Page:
Purpose: Clinicians need to know whether inguinal hernia (IH) can be attributed to work to answer questions regarding prevention and medical causation. This review describes whether work-related risk factors are associated with IH.
Methods: A systematic review was performed in Medline via PubMed until February 3rd, 2020. Inclusion criteria were that IH was diagnosed by a clinician, and workers exposed to work-related risk factors were compared to workers less exposed or not at all. A quality assessment and a meta-analysis using Cochrane's RevMan 5.3 were performed, including GRADE for quality of evidence.
Results: The search resulted in 540 references. Fourteen studies fulfilled the inclusion criteria, of which three were included in a meta-analysis, all three being of high quality, including 621 workers diagnosed with IH. The meta-analysis revealed significant associations with physically demanding work (OR 2.30, 95% CI 1.56-3.40). Two prospective studies, including 382 and 22,926 cases revealed associations that this was true for male workers with a lateral IH that reported standing or walking for more than six hours per workday (OR 1.45, 95% CI 1.12-1.88) or lifting cumulative loads of more than 4000 kg per workday (OR 1.32, 95% CI 1.27-1.38). The level of certainty for the latter two work-related risk factors was moderate and high according to GRADE.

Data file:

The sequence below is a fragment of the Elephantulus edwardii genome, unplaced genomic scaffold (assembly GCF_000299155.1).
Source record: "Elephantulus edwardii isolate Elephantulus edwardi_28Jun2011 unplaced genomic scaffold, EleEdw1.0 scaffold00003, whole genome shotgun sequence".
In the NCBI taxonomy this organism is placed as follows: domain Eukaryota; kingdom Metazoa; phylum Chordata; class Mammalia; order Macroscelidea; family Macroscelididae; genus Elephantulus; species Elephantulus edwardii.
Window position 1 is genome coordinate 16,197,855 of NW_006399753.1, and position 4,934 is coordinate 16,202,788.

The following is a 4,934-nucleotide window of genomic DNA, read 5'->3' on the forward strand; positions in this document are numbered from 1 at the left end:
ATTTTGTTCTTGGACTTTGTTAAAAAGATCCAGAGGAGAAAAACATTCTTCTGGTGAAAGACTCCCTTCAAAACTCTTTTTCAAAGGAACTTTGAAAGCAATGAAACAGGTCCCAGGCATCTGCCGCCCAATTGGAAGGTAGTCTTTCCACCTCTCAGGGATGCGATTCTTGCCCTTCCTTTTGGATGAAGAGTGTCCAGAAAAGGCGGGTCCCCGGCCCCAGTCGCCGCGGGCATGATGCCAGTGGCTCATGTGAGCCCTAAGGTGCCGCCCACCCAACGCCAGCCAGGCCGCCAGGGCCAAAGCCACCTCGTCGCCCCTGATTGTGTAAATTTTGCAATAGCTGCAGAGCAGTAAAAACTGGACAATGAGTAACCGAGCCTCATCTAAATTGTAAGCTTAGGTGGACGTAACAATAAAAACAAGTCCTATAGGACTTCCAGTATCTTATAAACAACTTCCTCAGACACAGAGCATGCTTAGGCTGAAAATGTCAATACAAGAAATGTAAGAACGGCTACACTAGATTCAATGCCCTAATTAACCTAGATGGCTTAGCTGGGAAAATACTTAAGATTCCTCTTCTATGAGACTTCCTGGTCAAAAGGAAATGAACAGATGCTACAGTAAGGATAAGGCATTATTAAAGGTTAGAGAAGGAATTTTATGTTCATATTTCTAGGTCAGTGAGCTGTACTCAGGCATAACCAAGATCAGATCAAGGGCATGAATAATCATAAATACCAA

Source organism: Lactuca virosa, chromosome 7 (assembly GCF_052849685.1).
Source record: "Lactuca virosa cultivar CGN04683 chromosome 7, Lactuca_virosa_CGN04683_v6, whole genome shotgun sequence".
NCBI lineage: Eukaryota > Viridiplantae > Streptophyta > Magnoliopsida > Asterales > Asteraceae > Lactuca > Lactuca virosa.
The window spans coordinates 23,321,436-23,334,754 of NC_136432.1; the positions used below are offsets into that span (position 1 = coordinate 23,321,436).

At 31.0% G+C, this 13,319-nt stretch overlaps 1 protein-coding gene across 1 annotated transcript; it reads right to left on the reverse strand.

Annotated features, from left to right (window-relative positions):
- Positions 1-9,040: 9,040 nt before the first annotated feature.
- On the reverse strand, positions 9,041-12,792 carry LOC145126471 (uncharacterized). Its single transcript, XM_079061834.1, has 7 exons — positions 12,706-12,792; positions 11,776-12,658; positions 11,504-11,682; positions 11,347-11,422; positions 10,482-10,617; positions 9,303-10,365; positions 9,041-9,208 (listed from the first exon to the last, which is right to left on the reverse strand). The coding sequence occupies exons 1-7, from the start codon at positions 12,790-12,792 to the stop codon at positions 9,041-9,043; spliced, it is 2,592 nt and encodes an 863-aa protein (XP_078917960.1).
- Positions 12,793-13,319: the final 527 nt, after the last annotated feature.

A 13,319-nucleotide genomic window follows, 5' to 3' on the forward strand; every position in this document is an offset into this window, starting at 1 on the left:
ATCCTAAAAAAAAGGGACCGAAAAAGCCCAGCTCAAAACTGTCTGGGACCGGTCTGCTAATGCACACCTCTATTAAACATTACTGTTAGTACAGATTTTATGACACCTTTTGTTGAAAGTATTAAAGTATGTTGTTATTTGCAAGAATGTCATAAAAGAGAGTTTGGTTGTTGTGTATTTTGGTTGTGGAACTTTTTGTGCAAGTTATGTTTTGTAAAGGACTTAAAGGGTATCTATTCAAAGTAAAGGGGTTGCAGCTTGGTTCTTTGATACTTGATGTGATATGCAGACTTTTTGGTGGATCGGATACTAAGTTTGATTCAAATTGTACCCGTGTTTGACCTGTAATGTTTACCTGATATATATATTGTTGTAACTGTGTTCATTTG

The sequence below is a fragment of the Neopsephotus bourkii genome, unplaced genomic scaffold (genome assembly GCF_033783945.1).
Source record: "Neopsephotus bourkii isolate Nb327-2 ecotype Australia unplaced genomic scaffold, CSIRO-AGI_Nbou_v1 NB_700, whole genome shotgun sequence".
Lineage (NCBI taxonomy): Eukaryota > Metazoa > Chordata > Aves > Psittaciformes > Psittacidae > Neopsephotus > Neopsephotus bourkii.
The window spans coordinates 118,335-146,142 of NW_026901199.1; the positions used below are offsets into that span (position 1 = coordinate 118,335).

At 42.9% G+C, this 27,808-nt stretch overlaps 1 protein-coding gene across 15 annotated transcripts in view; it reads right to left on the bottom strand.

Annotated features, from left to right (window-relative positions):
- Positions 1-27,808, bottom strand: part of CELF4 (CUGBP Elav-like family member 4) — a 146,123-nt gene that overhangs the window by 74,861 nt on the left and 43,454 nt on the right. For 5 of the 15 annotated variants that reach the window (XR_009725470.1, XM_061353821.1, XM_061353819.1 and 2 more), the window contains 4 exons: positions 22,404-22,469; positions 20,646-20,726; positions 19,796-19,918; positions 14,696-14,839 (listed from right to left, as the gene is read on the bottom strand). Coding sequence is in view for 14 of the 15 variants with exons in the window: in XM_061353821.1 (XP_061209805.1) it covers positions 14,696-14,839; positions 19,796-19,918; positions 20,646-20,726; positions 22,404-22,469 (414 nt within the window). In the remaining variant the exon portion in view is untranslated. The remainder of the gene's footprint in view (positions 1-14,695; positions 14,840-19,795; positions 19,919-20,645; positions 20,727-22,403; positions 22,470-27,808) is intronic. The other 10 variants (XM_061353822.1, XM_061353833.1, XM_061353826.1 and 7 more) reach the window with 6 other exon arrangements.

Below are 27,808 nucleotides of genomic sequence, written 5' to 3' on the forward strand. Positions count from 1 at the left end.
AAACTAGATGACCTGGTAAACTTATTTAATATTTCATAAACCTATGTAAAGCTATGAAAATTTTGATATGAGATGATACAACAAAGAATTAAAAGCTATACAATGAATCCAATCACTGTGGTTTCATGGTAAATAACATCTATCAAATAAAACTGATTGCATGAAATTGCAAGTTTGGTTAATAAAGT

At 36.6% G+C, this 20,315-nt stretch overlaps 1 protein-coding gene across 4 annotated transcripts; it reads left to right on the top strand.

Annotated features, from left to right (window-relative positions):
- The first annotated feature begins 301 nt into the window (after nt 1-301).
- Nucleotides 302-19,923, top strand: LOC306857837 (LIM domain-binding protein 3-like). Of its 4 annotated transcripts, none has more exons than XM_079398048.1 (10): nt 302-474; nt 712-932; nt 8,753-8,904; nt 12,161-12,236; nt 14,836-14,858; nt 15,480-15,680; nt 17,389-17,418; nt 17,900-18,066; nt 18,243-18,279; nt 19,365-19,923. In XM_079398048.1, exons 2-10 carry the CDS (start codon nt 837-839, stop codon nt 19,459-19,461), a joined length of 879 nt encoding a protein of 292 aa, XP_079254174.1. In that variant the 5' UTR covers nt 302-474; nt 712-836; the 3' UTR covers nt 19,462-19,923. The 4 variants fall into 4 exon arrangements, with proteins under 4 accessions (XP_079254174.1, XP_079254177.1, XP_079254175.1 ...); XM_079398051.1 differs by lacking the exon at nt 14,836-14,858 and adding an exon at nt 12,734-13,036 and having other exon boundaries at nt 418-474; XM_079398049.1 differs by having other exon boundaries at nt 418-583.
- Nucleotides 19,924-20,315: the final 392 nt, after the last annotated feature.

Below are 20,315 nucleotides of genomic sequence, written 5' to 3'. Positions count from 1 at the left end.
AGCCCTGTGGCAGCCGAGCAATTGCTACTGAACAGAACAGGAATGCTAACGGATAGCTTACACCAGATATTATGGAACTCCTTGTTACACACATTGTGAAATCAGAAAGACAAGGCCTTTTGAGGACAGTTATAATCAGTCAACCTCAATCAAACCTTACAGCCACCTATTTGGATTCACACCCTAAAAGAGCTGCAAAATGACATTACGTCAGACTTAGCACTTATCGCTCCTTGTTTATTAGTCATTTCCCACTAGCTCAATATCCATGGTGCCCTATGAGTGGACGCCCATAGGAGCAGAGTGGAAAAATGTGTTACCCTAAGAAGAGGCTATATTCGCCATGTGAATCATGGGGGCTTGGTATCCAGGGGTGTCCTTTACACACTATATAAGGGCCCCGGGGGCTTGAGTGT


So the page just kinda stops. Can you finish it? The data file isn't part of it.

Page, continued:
Conclusion: Lateral IH among males is associated with work-related risk factors depending on the level of exposure to the time standing/walking per workday, or the amount of load lifted per workday.
Keywords: Etiology; Occupational disease; Occupational exposure; Prevention; Risk factors.